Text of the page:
His guitar-playing talent found recognition and opportunities flowed his way. Yet it was his collaboration with R D Burman that brought out the best in him. As Bhupinder would later share, in the early 1960s neither of them had much work and would just hang out together. The strong bond of friendship that developed between them later transformed into a working relationship that resulted in some of the most popular songs of Hindi films. With Burman giving him a free rein, Bhupinder created stunning guitar pieces in the former’s compositions. Their association began with Abhilasha (1968), followed by Parichay (1972) for which he sang the moving semi-classical number Beeti na bitaayi raina along with Lata Mangeshkar. His professional association and personal friendship with Burman was to endure more than 20 years, till the latter’s demise.
Winning acclaim for his rendition in the R D Burman-composed Parichay number, he attracted several playback singing opportunities from different music directors, which were well-appreciated by audiences. These include popular and perennial favourites such as Do deewane sheher mein, Dil dhoondta hai phir wohi, Naam gum jayega, Aaj bichde hain kal ka dar hi nahin, Kabhi kisi ko mukammal jahan nahin milta, Kisi nazar ko tera intezar aaj bji hai, Karoge yaad toh har baat yaad aayegi, Zindagi mere ghar aana, Huzuur is tarah bhi na itraah ke chaliye, and Jab andhera hota hai.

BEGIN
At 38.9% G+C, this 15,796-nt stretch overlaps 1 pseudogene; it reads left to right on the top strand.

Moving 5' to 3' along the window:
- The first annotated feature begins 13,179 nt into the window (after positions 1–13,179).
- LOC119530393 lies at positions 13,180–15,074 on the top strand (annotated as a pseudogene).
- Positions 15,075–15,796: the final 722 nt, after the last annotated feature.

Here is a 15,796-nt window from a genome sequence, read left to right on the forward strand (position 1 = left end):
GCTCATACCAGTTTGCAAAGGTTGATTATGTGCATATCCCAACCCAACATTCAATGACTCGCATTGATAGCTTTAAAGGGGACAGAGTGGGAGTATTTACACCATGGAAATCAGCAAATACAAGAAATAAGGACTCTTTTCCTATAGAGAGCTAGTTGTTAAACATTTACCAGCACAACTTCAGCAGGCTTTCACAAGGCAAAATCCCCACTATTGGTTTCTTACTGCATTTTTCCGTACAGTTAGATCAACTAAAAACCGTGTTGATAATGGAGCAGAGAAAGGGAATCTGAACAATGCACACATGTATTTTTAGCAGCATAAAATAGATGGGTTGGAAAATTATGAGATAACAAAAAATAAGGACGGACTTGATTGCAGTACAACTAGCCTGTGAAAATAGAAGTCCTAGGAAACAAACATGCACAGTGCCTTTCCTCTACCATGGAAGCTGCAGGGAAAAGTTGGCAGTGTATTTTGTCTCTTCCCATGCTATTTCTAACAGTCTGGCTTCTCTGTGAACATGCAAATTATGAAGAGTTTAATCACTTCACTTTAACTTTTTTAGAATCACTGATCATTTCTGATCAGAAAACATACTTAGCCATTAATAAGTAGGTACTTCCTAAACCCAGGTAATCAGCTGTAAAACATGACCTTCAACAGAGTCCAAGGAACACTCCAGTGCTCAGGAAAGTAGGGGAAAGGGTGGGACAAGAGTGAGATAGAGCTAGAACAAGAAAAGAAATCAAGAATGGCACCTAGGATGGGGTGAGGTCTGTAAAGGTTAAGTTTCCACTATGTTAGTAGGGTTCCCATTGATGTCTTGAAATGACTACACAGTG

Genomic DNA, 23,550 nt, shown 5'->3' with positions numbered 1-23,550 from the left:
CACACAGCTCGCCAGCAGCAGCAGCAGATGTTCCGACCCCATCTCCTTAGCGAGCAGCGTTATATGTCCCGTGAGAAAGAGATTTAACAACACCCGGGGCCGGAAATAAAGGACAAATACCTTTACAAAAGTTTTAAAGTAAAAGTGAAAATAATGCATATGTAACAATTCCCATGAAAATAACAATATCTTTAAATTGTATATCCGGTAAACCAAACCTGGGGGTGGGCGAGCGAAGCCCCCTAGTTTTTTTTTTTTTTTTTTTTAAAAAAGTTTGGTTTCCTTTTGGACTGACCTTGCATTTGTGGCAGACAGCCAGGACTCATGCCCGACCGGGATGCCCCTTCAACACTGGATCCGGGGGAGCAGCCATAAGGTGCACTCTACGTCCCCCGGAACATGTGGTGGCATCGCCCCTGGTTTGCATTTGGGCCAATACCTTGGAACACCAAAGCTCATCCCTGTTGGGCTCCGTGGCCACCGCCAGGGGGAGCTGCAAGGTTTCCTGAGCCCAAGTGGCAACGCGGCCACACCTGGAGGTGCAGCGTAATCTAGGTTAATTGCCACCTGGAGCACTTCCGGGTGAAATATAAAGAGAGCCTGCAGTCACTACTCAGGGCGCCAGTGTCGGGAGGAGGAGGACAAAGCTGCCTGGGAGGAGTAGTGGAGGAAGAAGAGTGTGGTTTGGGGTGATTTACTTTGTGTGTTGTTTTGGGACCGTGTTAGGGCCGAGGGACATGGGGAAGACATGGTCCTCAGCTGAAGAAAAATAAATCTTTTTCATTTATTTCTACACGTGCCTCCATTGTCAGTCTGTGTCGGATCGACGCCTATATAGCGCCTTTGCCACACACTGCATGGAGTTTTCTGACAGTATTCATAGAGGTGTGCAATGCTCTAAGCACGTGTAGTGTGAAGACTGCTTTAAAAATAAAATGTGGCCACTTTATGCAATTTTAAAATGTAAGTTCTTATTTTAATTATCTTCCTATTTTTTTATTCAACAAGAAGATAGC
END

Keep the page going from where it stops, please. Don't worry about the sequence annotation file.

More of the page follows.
Being an integral part of R D Burman’s team, he nevertheless accepted requests to play guitar from other music directors as well. Raam-Laxman, Naushad and Sonik Omi were among the other composers he played for. If he played for music director Madan Mohan as seen in the popular song Tum jo mil gaye ho in Hanste Zakhm (1973), he also did so for Ustad Vilayat Khan for the song Ambar ki ek paak surahi in Kadambari (1976), and for the Khayyam-composed songs of Razia Sultan (1983).
As an instrumentalist, he created interesting variations as seen in the theme song of Pakeezah (1972) for which he played the 12-string guitar like the sarod, imparting it a classical sound. Similarly, the film Abdullah (1980) saw him play the oud—an Arabian stringed instrument—though he had never played it before.
It was the ghazal that was to prove his one true love. He had released private ghazal albums with HMV from 1965 itself, when the form was relatively unknown. Later, withdrawing from the film industry in the mid-1980s, he chose to focus only on ghazals. He would reveal that he didn’t leave Hindi film music because of lack of offers but because the music trends at the time did not suit his style nor his temperament. With songs in the 1980s losing their relevance and becoming just another aspect of a Hindi film, he could not reconcile with the lack of depth of lyrics and distanced himself from Hindi films. He went on to win acclaim in the realm of ghazals, achieving popularity for his beautiful compositions, rendered along with his wife Mitali Mukherjee. Their albums include Aarzoo, Chandani Raat, Gulmohar, Ghazal Ke Phool, and Ek Arzoo. His other albums include Surmayi Raat with Gulzar, Yaad-e-Mehboob with Jagjit Singh, Chitra Singh and others, and Meri Awaaz Hi Pehchan Hai with artistes like Lata Mangeshkar, Kishore Kumar, Mohammad Rafi and others.
On the personal front, he married Mitali Mukherjee, who was a well-known folk singer in her native Bangladesh. On a trip to Mumbai, being a fan of Bhupinder, she requested him to join her on stage. They discovered many commonalities including their love for good music, and decided to become companions for life, marrying in 1983.
He passed away due to suspected colon cancer and Covid-19-related complications at a Mumbai hospital on 18 July, 2022 at the age of 82 years.